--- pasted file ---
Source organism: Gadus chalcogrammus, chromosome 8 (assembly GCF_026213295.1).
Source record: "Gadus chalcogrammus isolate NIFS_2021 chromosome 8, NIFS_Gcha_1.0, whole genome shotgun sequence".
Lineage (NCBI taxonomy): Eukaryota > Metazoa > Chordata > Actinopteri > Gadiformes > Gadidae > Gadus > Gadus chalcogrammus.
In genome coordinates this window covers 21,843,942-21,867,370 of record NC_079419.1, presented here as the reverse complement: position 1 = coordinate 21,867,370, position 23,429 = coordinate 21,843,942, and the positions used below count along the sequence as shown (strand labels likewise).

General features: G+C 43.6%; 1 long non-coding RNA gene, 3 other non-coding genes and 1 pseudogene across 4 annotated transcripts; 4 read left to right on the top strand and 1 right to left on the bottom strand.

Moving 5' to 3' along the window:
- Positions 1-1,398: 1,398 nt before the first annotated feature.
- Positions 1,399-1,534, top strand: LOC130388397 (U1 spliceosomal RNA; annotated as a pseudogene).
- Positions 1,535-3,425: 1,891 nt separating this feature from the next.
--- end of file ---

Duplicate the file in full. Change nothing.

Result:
Source organism: Gadus chalcogrammus, chromosome 8 (assembly GCF_026213295.1).
Source record: "Gadus chalcogrammus isolate NIFS_2021 chromosome 8, NIFS_Gcha_1.0, whole genome shotgun sequence".
Lineage (NCBI taxonomy): Eukaryota > Metazoa > Chordata > Actinopteri > Gadiformes > Gadidae > Gadus > Gadus chalcogrammus.
In genome coordinates this window covers 21,843,942-21,867,370 of record NC_079419.1, presented here as the reverse complement: position 1 = coordinate 21,867,370, position 23,429 = coordinate 21,843,942, and the positions used below count along the sequence as shown (strand labels likewise).

General features: G+C 43.6%; 1 long non-coding RNA gene, 3 other non-coding genes and 1 pseudogene across 4 annotated transcripts; 4 read left to right on the top strand and 1 right to left on the bottom strand.

Moving 5' to 3' along the window:
- Positions 1-1,398: 1,398 nt before the first annotated feature.
- Positions 1,399-1,534, top strand: LOC130388397 (U1 spliceosomal RNA; annotated as a pseudogene).
- Positions 1,535-3,425: 1,891 nt separating this feature from the next.